Evol Ecol Res 3: 209-220 (2001) Full PDF if your library subscribes.
Declining interspecific competition during character displacement: Summoning the ghost of competition past
John R. Pritchard and Dolph Schluter
Department of Zoology and Centre for Biodiversity Research, University of British Columbia, 6270 University Boulevard, Vancouver, British Columbia V6T 1Z4, Canada
Author to whom all correspondence should be addressed.
Prevailing theories of biotic diversification incorporate resource competition as a leading cause of divergence between new species. In support of this, many cases of divergent character displacement between close relatives (congeners) are known. Yet, experimental tests of underlying mechanisms are uncommon. In a pond experiment with threespine sticklebacks (Gasterosteus spp.), we tested the prediction that competition between species should decline as character divergence proceeds, yielding descendants whose present-day interaction is a ‘ghost’ of its former strength. Competition’s impact on the marine threespine stickleback (G. aculeatus) was contrasted between two treatments simulating early and late stages of a hypothesized character displacement series that began at the end of the last ice age when marine sticklebacks colonized lakes containing an earlier descendant. Growth rate and niche specialization of marine sticklebacks were higher in the ‘post-displacement’ treatment than in the ‘pre-displacement’ treatment, suggesting a decline in competition strength through time. The result supports the idea that interspecific competition favoured divergence between sympatric sticklebacks, with reduced competition the outcome. The influence of other interactions on divergence between sympatric species may be tested with analogous experimental designs.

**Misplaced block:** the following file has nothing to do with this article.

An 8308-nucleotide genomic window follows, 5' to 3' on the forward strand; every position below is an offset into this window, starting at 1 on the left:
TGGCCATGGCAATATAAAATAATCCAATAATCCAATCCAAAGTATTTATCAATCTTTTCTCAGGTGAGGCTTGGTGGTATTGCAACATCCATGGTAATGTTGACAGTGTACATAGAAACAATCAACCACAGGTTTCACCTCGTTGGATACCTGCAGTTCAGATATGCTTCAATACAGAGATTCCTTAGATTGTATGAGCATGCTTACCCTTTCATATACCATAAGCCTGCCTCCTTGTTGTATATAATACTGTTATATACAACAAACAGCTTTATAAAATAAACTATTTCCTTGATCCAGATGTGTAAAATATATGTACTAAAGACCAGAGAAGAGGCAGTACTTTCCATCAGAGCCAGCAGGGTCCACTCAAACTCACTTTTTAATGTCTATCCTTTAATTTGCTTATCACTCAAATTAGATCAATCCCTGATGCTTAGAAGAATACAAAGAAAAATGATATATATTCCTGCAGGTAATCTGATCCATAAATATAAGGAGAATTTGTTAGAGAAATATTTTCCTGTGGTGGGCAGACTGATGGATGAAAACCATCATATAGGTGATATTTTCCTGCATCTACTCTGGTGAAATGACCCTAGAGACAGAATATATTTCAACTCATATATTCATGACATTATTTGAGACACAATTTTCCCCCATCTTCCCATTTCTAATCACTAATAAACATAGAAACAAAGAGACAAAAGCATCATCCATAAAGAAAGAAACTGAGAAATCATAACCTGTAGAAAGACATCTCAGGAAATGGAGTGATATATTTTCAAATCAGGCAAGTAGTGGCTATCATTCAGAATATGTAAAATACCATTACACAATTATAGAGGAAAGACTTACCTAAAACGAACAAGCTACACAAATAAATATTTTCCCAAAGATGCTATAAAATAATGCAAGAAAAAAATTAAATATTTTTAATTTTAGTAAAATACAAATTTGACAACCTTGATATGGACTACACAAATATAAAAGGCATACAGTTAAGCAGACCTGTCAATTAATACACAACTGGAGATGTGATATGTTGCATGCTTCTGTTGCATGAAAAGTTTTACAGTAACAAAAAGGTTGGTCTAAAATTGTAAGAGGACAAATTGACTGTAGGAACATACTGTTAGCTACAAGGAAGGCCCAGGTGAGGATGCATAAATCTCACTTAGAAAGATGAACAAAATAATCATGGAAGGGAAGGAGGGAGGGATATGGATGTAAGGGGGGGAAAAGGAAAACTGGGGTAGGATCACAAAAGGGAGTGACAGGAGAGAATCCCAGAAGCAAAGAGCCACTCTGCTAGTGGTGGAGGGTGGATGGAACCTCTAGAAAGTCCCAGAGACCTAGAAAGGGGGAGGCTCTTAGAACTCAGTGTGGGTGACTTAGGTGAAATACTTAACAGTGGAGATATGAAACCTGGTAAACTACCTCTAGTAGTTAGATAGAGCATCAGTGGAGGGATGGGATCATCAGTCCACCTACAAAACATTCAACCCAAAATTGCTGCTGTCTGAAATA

Keywords: adaptive radiation, character displacement, competition, sticklebacks.
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